In our busy lives, we tend to tune out our children’s chatter or worse tell them to shut up and not disturb you. You may not be able to always truly and deeply listen 24×7 but as a parent, you need to learn to discern when your child needs your undivided attention and when you can ignore their whining.
Furthermore, kids are particularly clued in on the non-verbal expressions– eye contact, facial expression, tone of voice, posture, gestures, timing, and intensity of response. Sometimes all your child needs a reassuring hug or a pat on his back. Don’t underestimate the power of touch to convey that feeling of total acceptance.
2) Your Words Matter – Empathetic Communication
Most parents look at their kids as unintelligent beings. Instead of engaging them in an equal conversation they usually talk down to them.
Authentic and deep connection with our kids doesn’t happen overnight. It happens through consistent positive daily interactions with them. If we responded to their cries when they were kids they would have internalized trust and self-soothing by the time they are two.
Sharp words and judgment can shrink their confidence, be gentle and kind when sharing your disapproval.
Moreover, don’t label them, compare them or judge them. Sure, call them out when they misbehave or ill-treat their little sister but never say ‘you are mean’, ‘you always behave badly’, ‘you are stupid‘, etc.
The implicit and explicit messages parents/caregiver convey becomes the default state of how we view ourselves and how we relate to the world.
For years I felt ‘not good enough because of the messages that were drummed into me. It has taken so much time and work to erase the negative, harmful words that had become ingrained into my psyche.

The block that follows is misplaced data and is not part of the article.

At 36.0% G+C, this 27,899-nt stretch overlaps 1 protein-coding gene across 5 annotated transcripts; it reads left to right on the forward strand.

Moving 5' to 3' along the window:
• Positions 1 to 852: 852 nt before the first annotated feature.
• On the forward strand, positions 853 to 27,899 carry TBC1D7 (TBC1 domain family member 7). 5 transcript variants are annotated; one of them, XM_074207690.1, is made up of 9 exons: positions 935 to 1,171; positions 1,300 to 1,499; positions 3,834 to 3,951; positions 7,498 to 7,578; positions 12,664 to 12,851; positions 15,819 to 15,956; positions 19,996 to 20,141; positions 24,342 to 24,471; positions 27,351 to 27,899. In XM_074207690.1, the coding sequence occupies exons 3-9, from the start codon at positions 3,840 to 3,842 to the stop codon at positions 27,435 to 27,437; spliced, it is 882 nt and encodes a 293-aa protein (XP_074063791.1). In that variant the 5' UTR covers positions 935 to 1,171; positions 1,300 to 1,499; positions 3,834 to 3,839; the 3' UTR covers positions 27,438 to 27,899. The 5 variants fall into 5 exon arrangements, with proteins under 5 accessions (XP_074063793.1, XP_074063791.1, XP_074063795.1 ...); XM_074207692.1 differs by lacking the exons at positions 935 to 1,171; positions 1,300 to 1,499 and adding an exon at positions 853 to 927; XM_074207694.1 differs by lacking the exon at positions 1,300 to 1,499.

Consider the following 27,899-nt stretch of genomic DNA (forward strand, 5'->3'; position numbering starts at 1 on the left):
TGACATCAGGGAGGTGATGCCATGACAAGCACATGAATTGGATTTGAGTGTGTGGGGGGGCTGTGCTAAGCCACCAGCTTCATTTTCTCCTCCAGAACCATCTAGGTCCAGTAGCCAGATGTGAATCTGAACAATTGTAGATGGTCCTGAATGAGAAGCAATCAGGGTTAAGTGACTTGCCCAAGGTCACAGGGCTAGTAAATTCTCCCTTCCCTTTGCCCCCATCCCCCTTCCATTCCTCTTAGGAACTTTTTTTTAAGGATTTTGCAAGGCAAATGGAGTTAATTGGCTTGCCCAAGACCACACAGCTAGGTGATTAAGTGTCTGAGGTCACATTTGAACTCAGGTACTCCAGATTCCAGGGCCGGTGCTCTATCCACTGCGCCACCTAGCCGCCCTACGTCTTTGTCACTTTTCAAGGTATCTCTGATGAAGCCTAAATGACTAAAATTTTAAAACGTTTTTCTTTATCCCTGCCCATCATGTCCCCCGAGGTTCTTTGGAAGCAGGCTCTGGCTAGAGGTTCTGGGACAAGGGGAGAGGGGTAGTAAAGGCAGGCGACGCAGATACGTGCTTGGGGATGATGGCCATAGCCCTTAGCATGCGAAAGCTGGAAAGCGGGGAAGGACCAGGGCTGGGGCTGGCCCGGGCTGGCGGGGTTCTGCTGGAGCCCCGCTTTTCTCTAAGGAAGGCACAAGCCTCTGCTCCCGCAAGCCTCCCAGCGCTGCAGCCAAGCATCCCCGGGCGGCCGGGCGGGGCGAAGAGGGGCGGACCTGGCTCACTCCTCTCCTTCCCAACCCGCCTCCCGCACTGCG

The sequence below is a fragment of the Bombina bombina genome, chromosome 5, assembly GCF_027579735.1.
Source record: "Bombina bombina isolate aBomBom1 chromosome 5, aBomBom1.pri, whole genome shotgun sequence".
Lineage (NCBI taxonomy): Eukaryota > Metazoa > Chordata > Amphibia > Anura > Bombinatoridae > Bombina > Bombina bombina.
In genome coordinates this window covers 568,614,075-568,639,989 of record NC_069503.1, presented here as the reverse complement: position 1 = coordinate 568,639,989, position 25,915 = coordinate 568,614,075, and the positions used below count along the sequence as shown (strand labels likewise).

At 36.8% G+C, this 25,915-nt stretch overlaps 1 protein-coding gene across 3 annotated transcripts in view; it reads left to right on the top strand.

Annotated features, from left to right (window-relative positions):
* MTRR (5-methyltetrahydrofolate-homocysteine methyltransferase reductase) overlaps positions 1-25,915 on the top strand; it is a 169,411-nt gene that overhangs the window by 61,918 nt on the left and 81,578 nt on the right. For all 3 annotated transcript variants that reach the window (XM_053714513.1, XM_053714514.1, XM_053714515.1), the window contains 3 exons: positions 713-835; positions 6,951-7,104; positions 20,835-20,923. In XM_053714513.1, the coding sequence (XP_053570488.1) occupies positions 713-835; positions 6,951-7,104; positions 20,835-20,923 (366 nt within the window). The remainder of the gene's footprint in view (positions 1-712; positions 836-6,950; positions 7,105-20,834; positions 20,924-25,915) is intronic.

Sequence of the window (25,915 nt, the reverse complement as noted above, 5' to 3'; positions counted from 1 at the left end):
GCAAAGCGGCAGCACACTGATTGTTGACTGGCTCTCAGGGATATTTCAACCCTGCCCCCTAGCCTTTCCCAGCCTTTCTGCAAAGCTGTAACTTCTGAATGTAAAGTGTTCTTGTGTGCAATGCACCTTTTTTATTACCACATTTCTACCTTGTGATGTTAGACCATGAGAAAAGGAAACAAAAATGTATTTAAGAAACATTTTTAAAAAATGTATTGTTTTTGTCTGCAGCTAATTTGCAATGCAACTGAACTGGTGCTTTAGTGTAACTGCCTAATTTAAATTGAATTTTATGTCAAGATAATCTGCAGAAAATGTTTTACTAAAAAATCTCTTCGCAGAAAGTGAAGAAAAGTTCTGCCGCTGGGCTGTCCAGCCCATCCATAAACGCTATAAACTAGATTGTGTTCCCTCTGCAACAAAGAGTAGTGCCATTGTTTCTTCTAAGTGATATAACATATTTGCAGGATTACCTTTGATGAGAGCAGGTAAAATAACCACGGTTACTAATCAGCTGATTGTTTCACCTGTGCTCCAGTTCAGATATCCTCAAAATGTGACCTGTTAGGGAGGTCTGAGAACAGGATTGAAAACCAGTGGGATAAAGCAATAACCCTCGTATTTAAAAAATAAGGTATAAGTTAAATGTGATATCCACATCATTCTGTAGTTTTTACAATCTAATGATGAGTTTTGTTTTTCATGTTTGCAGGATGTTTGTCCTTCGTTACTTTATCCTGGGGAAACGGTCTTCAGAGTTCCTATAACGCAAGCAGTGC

Talk with your kids, don’t talk down to them.
Be mindful of the programs you instill in your innocent, trusting children. Remember, respect and trust have to be earned.
3) Don’t Be Judgmental – Accept Negative Emotions
It is common to shame a child for throwing a tantrum. A child can go from happy to rageful in a split second. And most parents cannot deal with these seeming highs and lows of a child’s emotional landscape. It all depends on one’s own emotional stability and level of self-regulation. If you feel triggered by their behavior work on your own emotional regulation.
Don’t try to brush off their fears and push them to feel positive. It is this obliteration of a child’s true feelings that lead to the development of a false self. They learn to pretend to be what is expected which only diminishes their true potential.
4) Discipline – Be Honest and Genuine
Unconditional positive regard does not mean unilaterally allowing bad, noxious, or harmful behavior. However, you have to learn the tact of denouncing the behavior as bad rather than labeling your child as bad.
There should be no incongruency or inconsistency as to what is allowed or not allowed. And when the dreaded question WHY? is asked, always have a sensible reason. Don’t simply say, ‘because I said so’.
Also, make your parenting non-negotiables clear, give valid explanations for your stand.
Our kids may not always do things we approve of, but with genuine caring, we can guide them gently to make positive choices. Your kids don’t know anything about life, it is your job to steer them along the right path.
Moreover, be mindful of your own actions, children model their behaviors as per their environment. Be fair, be just and let bygones be bygones. Don’t rake up past bad behavior to guilt-trip them.
5) Keep Your Promises